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To Brexit or Not to Brexit

A year after the Referendum in the UK, Theresa May proposed a hard Brexit. The latest general election results, which boosted the Labour Party’s standing in the parliament can only be interpreted as a major loss for the Prime Minister. Now, the only certainty is uncertainty.

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Image from Express

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The June 8th UK general elections were called by Prime Minister Theresa May of the Conservative Party with the aim of further strengthening her government – which already had an absolute majority – in the Brexit negotiations. “Brexit means Brexit,” the prime minister repeated over and over again, asserting that it was better to have “no agreement” with the European Union (EU), rather than “a bad one.” She saught a mandate to negotiate a hard Brexit, leaving the EU with or without a deal on key issues such as the free movement of people, leaving the EU single market etc.

Polls leading up to the election favored May, but what seemed an assured victory vanished in a few days. The Labour Party turned the elections on its head and delivered a strong defeat to the conservatives, who lost their absolute majority. Corbyn was the winner of the last elections, attracting the support of large sectors of youth and workers, behind a reformist program that promises to end austerity, recover public services for “the people” and stop governing for the establishment elite. The elections represented a steep fall for Theresa May, who stood at 54% at the time when she called the election, compared with 15% for Corbyn. After the huge upset in which the Tories lost the absolute majority in the Parliament, the Corbyn phenomena just kept growing.

You may be interested in The Significance of Corbyn’s Rise in the British Elections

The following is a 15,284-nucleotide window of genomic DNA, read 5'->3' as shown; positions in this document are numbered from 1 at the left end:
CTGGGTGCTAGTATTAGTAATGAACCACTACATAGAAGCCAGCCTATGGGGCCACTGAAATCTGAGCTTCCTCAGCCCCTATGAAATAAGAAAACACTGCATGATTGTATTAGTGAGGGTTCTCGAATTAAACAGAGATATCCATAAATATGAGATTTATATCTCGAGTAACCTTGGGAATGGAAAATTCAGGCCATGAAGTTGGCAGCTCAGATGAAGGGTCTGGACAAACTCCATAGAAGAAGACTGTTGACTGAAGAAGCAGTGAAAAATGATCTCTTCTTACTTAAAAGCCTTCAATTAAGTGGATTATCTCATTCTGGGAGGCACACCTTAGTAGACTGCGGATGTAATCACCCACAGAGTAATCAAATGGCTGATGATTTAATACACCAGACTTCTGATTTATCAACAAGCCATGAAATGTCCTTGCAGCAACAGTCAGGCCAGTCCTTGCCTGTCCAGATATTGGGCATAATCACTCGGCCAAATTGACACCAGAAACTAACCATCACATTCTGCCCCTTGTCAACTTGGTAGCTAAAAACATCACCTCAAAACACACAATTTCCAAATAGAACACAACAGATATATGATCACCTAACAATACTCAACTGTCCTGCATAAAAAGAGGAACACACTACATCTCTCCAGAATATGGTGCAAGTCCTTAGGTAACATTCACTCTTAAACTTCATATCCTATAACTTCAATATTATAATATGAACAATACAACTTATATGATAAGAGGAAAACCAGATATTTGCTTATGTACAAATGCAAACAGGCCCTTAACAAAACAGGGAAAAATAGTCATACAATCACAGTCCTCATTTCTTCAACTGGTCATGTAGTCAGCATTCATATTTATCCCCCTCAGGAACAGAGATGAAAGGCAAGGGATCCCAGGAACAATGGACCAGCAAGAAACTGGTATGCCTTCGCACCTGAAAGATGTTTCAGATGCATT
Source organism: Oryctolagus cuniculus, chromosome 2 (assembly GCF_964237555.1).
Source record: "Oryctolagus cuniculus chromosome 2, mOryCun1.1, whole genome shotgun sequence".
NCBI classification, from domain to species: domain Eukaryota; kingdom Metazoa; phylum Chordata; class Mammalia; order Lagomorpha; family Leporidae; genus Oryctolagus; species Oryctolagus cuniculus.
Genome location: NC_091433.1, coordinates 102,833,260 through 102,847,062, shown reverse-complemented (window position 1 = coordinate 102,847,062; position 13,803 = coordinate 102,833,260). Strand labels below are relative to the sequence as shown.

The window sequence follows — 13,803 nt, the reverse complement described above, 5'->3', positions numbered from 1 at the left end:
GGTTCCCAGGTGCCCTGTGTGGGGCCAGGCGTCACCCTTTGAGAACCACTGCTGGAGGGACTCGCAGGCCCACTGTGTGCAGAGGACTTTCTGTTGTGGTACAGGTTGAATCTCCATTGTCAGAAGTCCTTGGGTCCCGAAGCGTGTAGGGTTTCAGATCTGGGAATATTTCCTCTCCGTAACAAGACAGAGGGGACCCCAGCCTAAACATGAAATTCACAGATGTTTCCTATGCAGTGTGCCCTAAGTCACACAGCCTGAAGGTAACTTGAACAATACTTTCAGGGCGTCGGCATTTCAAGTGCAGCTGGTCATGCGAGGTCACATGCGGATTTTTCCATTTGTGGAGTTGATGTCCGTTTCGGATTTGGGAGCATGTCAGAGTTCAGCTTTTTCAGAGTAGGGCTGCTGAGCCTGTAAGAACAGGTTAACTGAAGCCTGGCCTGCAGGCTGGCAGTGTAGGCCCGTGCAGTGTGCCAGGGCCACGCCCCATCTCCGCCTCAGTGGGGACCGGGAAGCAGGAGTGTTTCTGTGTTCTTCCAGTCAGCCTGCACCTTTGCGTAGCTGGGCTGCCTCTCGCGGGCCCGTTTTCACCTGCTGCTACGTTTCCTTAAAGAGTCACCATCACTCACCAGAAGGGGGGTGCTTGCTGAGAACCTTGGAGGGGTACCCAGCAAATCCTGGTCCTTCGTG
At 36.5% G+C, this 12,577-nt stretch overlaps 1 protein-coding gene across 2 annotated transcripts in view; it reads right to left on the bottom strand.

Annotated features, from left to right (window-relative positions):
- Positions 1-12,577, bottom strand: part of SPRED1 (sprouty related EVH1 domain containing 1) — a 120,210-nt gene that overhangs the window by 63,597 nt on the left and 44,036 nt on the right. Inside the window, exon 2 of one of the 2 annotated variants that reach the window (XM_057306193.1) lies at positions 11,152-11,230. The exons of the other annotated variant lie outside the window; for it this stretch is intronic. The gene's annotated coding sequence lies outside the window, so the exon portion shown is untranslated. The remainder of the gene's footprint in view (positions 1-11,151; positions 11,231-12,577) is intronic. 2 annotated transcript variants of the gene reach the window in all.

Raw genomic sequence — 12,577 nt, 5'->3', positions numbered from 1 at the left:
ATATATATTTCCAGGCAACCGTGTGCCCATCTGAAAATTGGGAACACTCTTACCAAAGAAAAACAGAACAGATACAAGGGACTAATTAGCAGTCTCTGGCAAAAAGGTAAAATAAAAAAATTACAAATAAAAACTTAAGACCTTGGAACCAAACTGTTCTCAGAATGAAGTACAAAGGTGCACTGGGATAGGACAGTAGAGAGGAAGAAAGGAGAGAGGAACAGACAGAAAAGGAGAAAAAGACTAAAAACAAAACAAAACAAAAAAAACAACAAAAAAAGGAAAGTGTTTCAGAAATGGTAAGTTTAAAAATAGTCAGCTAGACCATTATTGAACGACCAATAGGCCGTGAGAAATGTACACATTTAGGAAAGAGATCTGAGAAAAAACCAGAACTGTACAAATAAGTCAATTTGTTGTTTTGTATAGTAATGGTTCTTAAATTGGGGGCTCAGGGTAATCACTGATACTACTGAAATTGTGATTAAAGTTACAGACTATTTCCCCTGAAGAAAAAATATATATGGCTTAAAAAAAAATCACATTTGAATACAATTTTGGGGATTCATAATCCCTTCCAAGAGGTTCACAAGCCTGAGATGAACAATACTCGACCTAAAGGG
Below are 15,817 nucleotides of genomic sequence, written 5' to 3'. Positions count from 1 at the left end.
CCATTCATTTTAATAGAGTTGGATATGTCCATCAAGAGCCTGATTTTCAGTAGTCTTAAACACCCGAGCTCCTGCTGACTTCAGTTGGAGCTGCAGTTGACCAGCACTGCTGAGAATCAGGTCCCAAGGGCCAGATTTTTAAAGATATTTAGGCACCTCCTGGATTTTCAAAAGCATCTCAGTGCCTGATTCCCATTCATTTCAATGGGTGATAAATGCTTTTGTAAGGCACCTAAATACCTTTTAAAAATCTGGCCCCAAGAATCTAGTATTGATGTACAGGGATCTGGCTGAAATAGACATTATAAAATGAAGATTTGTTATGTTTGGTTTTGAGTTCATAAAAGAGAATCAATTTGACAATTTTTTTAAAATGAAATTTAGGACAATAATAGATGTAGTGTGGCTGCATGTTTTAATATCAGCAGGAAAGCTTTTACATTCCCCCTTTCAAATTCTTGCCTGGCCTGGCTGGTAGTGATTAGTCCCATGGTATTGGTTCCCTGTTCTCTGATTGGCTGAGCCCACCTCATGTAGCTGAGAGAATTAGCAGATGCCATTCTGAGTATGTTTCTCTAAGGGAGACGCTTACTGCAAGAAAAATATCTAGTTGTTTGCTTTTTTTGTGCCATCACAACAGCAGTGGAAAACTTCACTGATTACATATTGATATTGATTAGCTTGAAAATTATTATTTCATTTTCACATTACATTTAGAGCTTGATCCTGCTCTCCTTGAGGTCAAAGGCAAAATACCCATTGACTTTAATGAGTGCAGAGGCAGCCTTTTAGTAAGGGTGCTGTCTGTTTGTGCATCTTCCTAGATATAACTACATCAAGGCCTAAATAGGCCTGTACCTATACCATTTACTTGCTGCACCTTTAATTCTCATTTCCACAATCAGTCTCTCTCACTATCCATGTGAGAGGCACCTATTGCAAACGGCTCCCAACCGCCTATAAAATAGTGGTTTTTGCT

The fire at the Grenfell Tower in London, fueled the discontent and anger of sectors of the population who blame the government for the lack of fire saftey and the lack of company control. More and more people blame the budget cuts, austerity and other government policies for the fire. The government’s slow response fueled public outrage, leading more people to look to Corbyn, who suggested housing the victims of the fire in the empty apartments of the wealthy in the surrounding area.

In a poll released Friday, Corbyn was the leading candidate for the next Prime Minister of England. Buisness Insider reports that Jeremy Corbyn leads the polls for prime minister, with 35%, beating Theresa May who polls at 34%. Currently, in all age categories under 50, Corbyn is polling well ahead of Theresa May.

Theresa May, with high unfavorability ratings and the recent election upset, arrived to the Brexit negotiations, which began on June 19, in a weakened position.In addition to the recent turns in UK politics, Macron’s triumph in France served as a symbol of hope and strength for the EU. The election of the pro-EU candidate in France renewed optimism that the Franco-German axis could revive the European project.